Control group (normal hearing children) were 7 boys and 7 scores for each task. The raw scores for each subtest were used
girls. The mean age was 8.5 ± 1.2 and age ranged from 6 to to obtain the psycholinguistic age norms. The scaled scores are
11.9 years. These children were selected randomly from mem- linear transformation of raw scores for each subtest according
bers not suffering from any language and speech disorders. to the age levels.
They were selected from outpatient clinic; King Fahd Hospital Statistical methods: Statistical package for social Sciences
Jeddah, during the same period after taking their parents’ con- version 11 (SPSS, INC, Chicago, IL) under windows was used
sent and they were used as a reference for their language devel- for data entry and data analysis. Descriptive statistics were
opment. They were attending because of other communication done for continuous variables by mean, standard deviation
disorders as voice disorders. (± SD) and range; and for qualitative data by number and
percent. Student ‘t’ test and ANOVA test were used to com-
2. Procedures and clinical tools pare continuous variables in various groups. Pearson’s correla-
tion used to assess the association between the different
2.1. Assessment of short term memory parametric data. For all tests a probability (P) value less than
0.05 was considered significant.
Assessment of auditory and visual short term memory tasks
was done for all children, using the Arabic version of the Illi- 3. Results
nois Test of Psycholinguistic Abilities.7
Comparison between the hearing impairment group (HI), co-
2.1.1. Auditory short-term memory chlear implant group (CI) and control group regarding the dif-
ferent demographic data revealed insignificant statistically
differences (>0.05) between the three groups regarding the
1- Auditory sequential memory (ASM): Sequences of digits
age, gender distribution and IQ scores as shown in Table 1.
(1–9) were presented verbally to the child and the child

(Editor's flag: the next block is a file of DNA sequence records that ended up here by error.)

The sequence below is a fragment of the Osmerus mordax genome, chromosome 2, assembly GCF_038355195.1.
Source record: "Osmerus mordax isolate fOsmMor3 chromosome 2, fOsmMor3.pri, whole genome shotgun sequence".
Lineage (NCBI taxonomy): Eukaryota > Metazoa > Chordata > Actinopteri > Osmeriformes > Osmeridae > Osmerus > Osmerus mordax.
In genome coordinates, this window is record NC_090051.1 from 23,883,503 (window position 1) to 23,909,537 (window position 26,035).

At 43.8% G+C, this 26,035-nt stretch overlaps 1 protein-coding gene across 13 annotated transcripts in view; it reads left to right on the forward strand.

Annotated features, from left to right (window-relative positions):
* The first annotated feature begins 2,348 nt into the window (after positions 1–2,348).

Results of the Arabic language test indicated that CI chil-
had to recall each digit sequence verbally. The task
dren showed significant differences (<0.05) in all language
was presented using both auditory and visual cues; the
parameters (Receptive, Expressive and total language age) in
child is allowed to see the face of the examiner.
comparison to HI children. Control group showed highly sig-
2- Sound blending (SB): Combinations of 2–6 CV syllables
nificant differences (<0.01) in comparison to both CI and HI
were used. The child had to repeat each syllable combi-
groups in all language parameters (Receptive, Expressive and
nation in the right order
total language age) as shown in Table 2.
3- Auditory closure: List of 30 words. The examiner pro-
Results of auditory short-term memory subtests revealed
nounced each word with one or more deleted sound.
significant differences (<0.05) in CI group in comparison to
The child had to pronounce each word correctly.
HI Group regarding all parameters of auditory short term
4- Auditory association: Incomplete phrases analogues. The
memory (sound blending, auditory association, auditory clo-
child had to complete the missed parts of this analogue
sure and verbal expression). Also there were highly significant
verbally.
differences (<0.01) between control group and CI and HI
5- Verbal expression: 5 different objects were used and the
groups in all auditory short term memory, as shown in Table 3.
child had to give full description of each object alone.
Results of visual short-term memory subtests revealed
insignificant differences (>0.05) between HI group and CI
group in all parameters of visual short memory (Visual sequen-
2.1.2. Assessment of Visual short-term memory
tial, visual reception, visual closure and manual expression).
However, there were significant differences (<0.05) in all sub-
1- Visual sequential memory (VSM): Sequences of 2–8 tests of visual short memory (Visual sequential, visual recep-
abstract symbols presented to the child for 5 seconds. tion, visual closure and manual expression) between HI and
CI groups in comparison to control group as shown in Table 4.

4. Discussion

The child had to place the plates in the right order. The world we live in is overwhelmingly rich and complex. As
2- Visual reception: The child sees one picture for 3 seconds human agents living in such a world we are constantly bom-
and he had to choose the one related to the former one. barded with large amounts of sensory information through